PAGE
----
Google has released the latest version of Android which goes by the name Marshmallow. We’re now halfway into the alphabet and we thought we’d take a look at what Android 6.0 Marshmallow has to offer.
The big changes came last year when Android 5.0 Lollipop was introduced with Material Design. Marshmallow hasn’t undergone a significant makeover, though some of the animations now look softer, more fluid, and overall more sophisticated. When you wake your phone, you’re greeted by what appears to be, at first glance, the same lock screen we saw on Lollipop. Look closer and you’ll notice a couple of things. The font of the clock has been made thicker and the day and date are now displayed in capitals. It makes for a cleaner look. Also, the phone shortcut has been replaced by a shortcut to Google Now Voice search, allowing you to easily access Google Now, if saying “Okay Google” isn’t your thing.
Swipe up to unlock and you’ll be greeted by the same Google Now Launcher we’ve had on Lollipop for a couple of weeks now. Google Now still resides to the left of the home screen. The app drawer, though, now scrolls vertically instead of horizontally between pages, much like stock Gingerbread back in the day and HTC’s implementation in Sense. The app drawer also includes a search bar at the top (not Google search) and a row for frequently used apps which is updated automatically. This change first came in the earlier developer previews of Android Marshmallow and Google Now Launcher has since received the update too.
On the functionality side of things, Marshmallow is quite an important Android update. Google has finally figured out its way around batteries with a new feature called Doze. Basically, Doze kills several background processes when it detects that the phone is not in use. And it works. Marshmallow’s battery life was a breath of fresh air after a year using Lollipop, which was plagued by memory leaks and bugs, made worse on a poorly endowed phone like the aging Nexus 5. It took Google two years, but they finally made the Nexus 5 usable for more than just light users. I can only imagine how great phones such as the Moto X Play will be.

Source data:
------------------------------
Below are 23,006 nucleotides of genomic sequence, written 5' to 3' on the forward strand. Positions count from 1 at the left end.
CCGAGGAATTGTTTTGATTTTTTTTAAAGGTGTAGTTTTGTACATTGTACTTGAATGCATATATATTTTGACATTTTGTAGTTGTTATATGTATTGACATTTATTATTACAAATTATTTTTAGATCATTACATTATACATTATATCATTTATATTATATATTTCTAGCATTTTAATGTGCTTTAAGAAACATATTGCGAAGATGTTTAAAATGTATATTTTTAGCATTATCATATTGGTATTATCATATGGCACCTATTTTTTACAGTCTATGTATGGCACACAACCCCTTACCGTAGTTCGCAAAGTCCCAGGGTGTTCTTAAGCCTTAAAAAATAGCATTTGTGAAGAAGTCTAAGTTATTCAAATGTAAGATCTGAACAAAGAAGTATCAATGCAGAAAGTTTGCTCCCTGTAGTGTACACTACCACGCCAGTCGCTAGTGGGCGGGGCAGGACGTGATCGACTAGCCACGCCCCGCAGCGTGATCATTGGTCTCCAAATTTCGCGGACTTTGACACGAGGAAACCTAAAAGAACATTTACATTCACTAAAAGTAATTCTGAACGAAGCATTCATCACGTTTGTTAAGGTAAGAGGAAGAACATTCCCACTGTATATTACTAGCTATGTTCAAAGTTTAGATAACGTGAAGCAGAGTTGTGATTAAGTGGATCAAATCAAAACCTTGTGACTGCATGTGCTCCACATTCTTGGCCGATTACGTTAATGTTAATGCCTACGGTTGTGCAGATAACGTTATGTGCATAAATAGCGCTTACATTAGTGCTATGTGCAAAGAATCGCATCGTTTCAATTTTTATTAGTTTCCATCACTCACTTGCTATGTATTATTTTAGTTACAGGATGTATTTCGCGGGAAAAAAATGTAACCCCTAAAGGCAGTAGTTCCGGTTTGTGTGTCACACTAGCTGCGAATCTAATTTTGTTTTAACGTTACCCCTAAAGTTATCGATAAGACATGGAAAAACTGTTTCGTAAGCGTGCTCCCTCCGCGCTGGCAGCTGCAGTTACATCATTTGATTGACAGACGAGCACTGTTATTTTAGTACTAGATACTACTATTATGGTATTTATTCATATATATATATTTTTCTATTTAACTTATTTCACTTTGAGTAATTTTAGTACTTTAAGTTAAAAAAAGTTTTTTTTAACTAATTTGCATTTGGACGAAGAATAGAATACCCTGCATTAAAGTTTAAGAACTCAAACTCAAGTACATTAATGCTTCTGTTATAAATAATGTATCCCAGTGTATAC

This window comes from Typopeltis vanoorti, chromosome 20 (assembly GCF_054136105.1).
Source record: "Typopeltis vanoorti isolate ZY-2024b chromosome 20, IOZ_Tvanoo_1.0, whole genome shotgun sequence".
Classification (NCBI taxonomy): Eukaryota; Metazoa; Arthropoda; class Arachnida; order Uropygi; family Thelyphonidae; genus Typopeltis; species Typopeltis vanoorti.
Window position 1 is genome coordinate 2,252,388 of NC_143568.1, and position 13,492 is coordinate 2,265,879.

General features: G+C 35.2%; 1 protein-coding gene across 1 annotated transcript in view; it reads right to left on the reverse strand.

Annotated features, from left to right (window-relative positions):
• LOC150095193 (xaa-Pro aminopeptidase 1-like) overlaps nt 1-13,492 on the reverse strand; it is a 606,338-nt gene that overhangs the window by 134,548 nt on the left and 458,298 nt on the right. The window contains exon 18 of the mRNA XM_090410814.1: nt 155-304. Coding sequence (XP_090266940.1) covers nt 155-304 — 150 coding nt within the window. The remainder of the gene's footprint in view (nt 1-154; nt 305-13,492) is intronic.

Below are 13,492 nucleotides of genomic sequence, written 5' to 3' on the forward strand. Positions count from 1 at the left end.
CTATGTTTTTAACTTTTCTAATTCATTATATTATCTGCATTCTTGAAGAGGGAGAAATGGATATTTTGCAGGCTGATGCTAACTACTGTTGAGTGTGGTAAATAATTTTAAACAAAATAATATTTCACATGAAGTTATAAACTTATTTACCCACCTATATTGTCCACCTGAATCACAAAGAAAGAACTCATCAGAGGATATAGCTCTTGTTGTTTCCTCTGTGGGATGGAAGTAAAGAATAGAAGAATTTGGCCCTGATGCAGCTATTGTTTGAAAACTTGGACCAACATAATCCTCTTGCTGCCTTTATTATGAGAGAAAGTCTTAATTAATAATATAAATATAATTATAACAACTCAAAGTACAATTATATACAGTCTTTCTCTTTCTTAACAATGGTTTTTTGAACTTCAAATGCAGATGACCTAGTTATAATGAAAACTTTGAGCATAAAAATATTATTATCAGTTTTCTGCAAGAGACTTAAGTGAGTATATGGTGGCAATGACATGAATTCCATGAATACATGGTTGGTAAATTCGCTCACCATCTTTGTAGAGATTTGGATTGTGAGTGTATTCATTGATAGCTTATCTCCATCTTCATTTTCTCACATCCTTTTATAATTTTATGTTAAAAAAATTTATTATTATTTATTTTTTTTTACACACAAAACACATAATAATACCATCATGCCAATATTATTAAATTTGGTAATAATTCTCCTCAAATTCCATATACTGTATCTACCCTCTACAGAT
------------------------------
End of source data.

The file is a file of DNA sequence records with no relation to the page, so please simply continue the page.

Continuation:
Another major change in Marshmallow is the way app permissions are now handled. Many will probably not care, but in this day and age of increasing privacy concerns, Google has put the control of deciding what data an app can access in the user’s hand. So far, we’ve had to accept all the permissions asked for by an app while installing it. Henceforth, we will see a pop up the first time the app asks for a particular permission. We can also now decide which permissions a particular app should have. Don’t want Facebook to scan your contacts? No problem!
Another much discussed and possibly much hyped feature is Google Now on Tap. Google showed this off at Google I/O and apart from some privacy concerns, it has been pretty well received. What does it do? Now on Tap brings you contextually aware information. It’s activated by holding the home button and when you do, it scans what’s currently on your screen, that is, what you’re currently looking at and gives you search results and information cards relevant to that data. While it has generally been touted as a great feature, I’d have to use it for a few weeks before I decide just how useful it actually is. I’ve had it for a while on the Developer Preview but I only found myself using it a couple of times.
Marshmallow has many other exciting features such as native support for fingerprint scanners, support for USB Type C, formatting of SD cards to ext4 (this will allow you to use your SD card much like your phone’s Internal Storage), support for 4k displays and much much more. While some may dismiss it as a relatively boring update because of the lack of a fancy new user interface, especially compared to last year’s Lollipop, this is far from the truth. If anything, Marshmallow is a much more important update, one which is making the platform more mature and robust. And of all the cool features such as Google Now on Tap and the new app permissions, I keep coming back to that excellent battery life!
NOTE: If you’ve been using the Developer Preview, you’ll have to clean flash the factory image as you won’t be getting updated via OTA. Otherwise, you might run into apps force closing on you.
Have you been using Android 6, a.k.a. Marshmallow, yet? Let us know what you think in the comments below, or on Google+, Twitter, or Facebook.
Last Updated on November 27, 2018.